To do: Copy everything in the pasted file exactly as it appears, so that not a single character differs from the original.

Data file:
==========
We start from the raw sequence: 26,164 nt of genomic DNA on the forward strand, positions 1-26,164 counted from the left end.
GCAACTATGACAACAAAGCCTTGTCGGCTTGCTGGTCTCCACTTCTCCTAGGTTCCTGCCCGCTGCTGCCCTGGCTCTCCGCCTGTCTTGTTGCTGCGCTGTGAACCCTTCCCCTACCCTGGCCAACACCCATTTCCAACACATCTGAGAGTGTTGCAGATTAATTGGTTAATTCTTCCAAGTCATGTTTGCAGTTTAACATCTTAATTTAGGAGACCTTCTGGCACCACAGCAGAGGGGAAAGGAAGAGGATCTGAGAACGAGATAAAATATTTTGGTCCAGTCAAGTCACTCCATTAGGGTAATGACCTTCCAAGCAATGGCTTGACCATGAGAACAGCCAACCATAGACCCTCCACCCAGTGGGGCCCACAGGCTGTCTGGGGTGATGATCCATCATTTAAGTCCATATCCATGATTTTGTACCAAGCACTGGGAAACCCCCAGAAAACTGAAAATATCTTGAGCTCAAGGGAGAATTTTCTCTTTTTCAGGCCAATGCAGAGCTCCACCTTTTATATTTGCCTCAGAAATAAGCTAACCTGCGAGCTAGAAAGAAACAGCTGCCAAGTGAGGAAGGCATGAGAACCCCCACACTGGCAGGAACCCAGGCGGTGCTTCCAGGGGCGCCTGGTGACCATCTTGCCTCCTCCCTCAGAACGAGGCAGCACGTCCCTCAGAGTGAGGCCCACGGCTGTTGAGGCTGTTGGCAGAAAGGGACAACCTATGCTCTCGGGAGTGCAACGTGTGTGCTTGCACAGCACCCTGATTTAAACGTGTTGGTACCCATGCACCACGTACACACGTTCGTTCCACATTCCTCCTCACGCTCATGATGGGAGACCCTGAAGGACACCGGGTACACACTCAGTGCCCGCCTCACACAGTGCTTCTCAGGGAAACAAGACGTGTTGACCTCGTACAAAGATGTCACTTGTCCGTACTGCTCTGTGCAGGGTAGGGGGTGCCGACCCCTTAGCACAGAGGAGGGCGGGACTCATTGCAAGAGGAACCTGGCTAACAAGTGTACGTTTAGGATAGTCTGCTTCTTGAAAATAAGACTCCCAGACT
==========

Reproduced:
We start from the raw sequence: 26,164 nt of genomic DNA on the forward strand, positions 1-26,164 counted from the left end.
GCAACTATGACAACAAAGCCTTGTCGGCTTGCTGGTCTCCACTTCTCCTAGGTTCCTGCCCGCTGCTGCCCTGGCTCTCCGCCTGTCTTGTTGCTGCGCTGTGAACCCTTCCCCTACCCTGGCCAACACCCATTTCCAACACATCTGAGAGTGTTGCAGATTAATTGGTTAATTCTTCCAAGTCATGTTTGCAGTTTAACATCTTAATTTAGGAGACCTTCTGGCACCACAGCAGAGGGGAAAGGAAGAGGATCTGAGAACGAGATAAAATATTTTGGTCCAGTCAAGTCACTCCATTAGGGTAATGACCTTCCAAGCAATGGCTTGACCATGAGAACAGCCAACCATAGACCCTCCACCCAGTGGGGCCCACAGGCTGTCTGGGGTGATGATCCATCATTTAAGTCCATATCCATGATTTTGTACCAAGCACTGGGAAACCCCCAGAAAACTGAAAATATCTTGAGCTCAAGGGAGAATTTTCTCTTTTTCAGGCCAATGCAGAGCTCCACCTTTTATATTTGCCTCAGAAATAAGCTAACCTGCGAGCTAGAAAGAAACAGCTGCCAAGTGAGGAAGGCATGAGAACCCCCACACTGGCAGGAACCCAGGCGGTGCTTCCAGGGGCGCCTGGTGACCATCTTGCCTCCTCCCTCAGAACGAGGCAGCACGTCCCTCAGAGTGAGGCCCACGGCTGTTGAGGCTGTTGGCAGAAAGGGACAACCTATGCTCTCGGGAGTGCAACGTGTGTGCTTGCACAGCACCCTGATTTAAACGTGTTGGTACCCATGCACCACGTACACACGTTCGTTCCACATTCCTCCTCACGCTCATGATGGGAGACCCTGAAGGACACCGGGTACACACTCAGTGCCCGCCTCACACAGTGCTTCTCAGGGAAACAAGACGTGTTGACCTCGTACAAAGATGTCACTTGTCCGTACTGCTCTGTGCAGGGTAGGGGGTGCCGACCCCTTAGCACAGAGGAGGGCGGGACTCATTGCAAGAGGAACCTGGCTAACAAGTGTACGTTTAGGATAGTCTGCTTCTTGAAAATAAGACTCCCAGACT